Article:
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Endogenous jasmonates and octadecanoids in hypersensitive tomato mutants during germination and seedling development in response to abiotic stress

Published online by Cambridge University Press:  22 February 2007

Andrea Andrade
Departamento de Ciencias Naturales, Facultad de Ciencias Exactas, Físico-Químicas y Naturales, Universidad Nacional de Río Cuarto, 5800-Río Cuarto, Argentina
Ana Vigliocco
Departamento de Ciencias Naturales, Facultad de Ciencias Exactas, Físico-Químicas y Naturales, Universidad Nacional de Río Cuarto, 5800-Río Cuarto, Argentina
Sergio Alemano
Departamento de Ciencias Naturales, Facultad de Ciencias Exactas, Físico-Químicas y Naturales, Universidad Nacional de Río Cuarto, 5800-Río Cuarto, Argentina
Otto Miersch
Institut für Pflanzenbiochemie, Weinberg, 3, 06120-Halle, Germany
Miguel A. Botella
Departamento de Biología Molecular y Bioquímica, Universidad de Málaga, 29071, Málaga, España
Guillermina Abdala*
Departamento de Ciencias Naturales, Facultad de Ciencias Exactas, Físico-Químicas y Naturales, Universidad Nacional de Río Cuarto, 5800-Río Cuarto, Argentina
*Correspondence: Fax: +54 358 4676230 Email:


Although jasmonates (JAs) are involved in germination and seedling development, the regulatory mechanism of JAs, and their relation with endogenous level modifications in these processes, is not well understood. We report here the detection of 12-oxo-phytodienoic acid (OPDA), jasmonic acid (JA), 11-hydroxyjasmonate (11-OH-JA), 12-hydroxyjasmonate (12-OH-JA) and methyljasmonate (JAME) in unimbibed seeds and seedlings of tomato Lycopersicon esculentum Mill cv. Moneymaker (wild type) and tss1, tss2, tos1 mutants. The main compounds in wild-type and tss1, tss2, tos1 seeds were the hydroxylate-JAs; 12-OH-JA was the major component in dry seeds of the wild type and in tss2 and tos1. The amounts of these derivatives were higher in seeds than in seedlings. Changes in JAs during wild-type and tss1 imbibition were analysed in seeds and the imbibition water. In wild-type imbibed seeds, 11-OH-JA content was higher than in tss1. 12-OH-JA showed a different tendency with respect to 11-OH-JA, with high levels in the wild type at early imbibition. In tss1, levels of 12-OH-JA rose from 24 to 48 h of imbibition. At 72 h of imbibition, when radicles had emerged, the amounts of both hydroxylates in wild-type and tss1 seeds were minimal. An important release of the hydroxylate forms was observed in the imbibition water. 11-OH-JA decreased in the imbibition water of wild-type seeds at 48 h. On the contrary, a high and sustained liberation of this compound was observed in tss1 after 24 h. 12-OH-JA increased in wild-type as well in tss1 until 24 h. Thereafter, a substantial reduction in the content of this compound was registered. NaCl-treated wild-type seedlings increased their 12-OH-JA, but tss1 seedlings increased their JA in response to salt treatment. In tss2 seedlings, NaCl caused a slight decrease in 11-OH-JA and JAME, whereas tos1 seedlings showed a dramatic OPDA and 12-OH-JA decrease in response to salt treatment. Under salt stress the mutant seedlings showed different patterns of JAs according to their differential hypersensitivity to abiotic stress. The JA-hydroxylate forms found, and the differential accumulation of JAs during germination, imbibition and seedling development, as well as their response to NaCl stress, provide new evidence about the control of many developmental processes by JA.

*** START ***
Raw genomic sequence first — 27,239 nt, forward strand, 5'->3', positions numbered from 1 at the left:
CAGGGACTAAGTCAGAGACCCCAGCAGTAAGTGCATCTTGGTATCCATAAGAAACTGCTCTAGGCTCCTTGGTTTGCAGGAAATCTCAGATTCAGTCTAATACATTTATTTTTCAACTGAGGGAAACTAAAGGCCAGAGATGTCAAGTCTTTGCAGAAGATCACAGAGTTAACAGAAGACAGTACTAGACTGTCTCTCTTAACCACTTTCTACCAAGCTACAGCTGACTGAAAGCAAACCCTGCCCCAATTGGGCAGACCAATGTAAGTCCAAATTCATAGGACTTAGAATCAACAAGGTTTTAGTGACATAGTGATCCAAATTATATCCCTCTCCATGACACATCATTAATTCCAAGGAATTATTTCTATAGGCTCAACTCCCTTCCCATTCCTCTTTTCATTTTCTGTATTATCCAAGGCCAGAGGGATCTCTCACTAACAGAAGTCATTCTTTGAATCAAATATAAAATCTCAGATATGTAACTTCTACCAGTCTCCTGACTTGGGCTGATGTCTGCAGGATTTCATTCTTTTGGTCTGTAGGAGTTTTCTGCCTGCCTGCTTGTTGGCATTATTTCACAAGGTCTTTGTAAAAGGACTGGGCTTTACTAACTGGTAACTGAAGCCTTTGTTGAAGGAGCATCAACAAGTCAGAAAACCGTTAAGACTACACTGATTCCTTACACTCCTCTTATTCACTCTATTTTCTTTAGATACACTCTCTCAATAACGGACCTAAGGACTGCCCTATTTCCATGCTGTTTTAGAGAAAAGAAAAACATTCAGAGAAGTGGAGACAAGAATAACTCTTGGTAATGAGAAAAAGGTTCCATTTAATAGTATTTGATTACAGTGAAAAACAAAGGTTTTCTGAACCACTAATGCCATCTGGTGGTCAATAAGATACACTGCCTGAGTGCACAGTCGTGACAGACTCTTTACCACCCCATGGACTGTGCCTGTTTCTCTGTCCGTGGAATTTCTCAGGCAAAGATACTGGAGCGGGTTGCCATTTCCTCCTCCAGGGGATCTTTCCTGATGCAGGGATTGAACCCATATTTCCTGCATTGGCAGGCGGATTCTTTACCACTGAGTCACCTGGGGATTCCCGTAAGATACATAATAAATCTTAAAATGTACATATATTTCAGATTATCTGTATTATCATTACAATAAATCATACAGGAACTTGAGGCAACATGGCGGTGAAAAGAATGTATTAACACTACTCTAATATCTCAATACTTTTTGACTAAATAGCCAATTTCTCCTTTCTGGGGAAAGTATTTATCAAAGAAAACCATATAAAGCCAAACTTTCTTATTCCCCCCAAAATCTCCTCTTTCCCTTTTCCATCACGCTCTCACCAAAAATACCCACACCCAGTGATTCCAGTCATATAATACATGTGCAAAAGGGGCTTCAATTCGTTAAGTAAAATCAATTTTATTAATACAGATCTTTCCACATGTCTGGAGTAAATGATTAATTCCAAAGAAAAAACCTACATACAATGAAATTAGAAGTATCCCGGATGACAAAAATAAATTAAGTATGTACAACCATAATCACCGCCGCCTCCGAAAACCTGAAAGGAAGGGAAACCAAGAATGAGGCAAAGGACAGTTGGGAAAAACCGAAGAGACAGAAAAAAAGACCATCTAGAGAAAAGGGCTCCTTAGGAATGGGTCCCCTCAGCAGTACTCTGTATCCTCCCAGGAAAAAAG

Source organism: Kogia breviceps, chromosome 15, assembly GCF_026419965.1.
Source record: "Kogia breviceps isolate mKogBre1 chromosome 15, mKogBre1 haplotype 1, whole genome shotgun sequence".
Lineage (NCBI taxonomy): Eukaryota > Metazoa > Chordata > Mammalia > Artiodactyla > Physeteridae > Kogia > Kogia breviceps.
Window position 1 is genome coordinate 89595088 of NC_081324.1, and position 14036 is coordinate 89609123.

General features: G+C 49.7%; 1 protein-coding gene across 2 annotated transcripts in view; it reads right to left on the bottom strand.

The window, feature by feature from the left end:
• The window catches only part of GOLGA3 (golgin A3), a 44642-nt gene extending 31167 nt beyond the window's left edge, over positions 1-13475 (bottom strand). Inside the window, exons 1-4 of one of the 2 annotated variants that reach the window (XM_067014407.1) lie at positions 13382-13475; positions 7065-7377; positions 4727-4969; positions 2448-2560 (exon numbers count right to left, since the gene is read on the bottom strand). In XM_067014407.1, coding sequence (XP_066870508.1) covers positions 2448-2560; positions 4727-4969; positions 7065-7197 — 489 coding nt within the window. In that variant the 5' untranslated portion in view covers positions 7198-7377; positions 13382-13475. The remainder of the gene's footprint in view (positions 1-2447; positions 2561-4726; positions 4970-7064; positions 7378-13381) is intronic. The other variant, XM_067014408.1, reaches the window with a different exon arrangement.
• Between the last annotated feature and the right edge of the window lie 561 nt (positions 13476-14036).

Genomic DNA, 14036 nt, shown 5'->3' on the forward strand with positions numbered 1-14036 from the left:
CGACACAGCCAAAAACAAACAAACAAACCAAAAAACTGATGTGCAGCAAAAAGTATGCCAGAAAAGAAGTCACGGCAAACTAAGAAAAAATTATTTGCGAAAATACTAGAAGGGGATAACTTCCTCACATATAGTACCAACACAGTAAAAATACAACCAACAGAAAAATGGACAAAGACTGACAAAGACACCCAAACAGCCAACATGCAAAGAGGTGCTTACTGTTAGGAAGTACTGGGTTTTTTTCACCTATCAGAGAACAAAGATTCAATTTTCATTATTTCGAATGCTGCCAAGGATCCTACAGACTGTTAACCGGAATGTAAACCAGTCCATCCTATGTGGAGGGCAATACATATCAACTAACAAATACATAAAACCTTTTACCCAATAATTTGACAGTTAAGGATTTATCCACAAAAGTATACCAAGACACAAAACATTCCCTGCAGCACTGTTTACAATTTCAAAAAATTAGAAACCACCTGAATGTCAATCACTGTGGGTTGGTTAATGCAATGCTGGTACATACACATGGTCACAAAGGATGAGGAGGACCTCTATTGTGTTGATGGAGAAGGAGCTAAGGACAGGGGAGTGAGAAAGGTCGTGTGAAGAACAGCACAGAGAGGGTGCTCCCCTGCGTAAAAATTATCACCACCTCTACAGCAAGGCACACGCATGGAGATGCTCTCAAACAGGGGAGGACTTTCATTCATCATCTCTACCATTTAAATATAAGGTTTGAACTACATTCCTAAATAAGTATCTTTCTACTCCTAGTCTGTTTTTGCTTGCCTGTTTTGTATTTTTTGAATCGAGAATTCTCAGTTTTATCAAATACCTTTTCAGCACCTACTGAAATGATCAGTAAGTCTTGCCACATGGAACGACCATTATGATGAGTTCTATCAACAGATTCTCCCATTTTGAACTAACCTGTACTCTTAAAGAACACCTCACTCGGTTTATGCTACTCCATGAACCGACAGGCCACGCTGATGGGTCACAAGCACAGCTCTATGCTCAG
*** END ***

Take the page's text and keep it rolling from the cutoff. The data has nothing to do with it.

Research Article
Copyright © Cambridge University Press 2005

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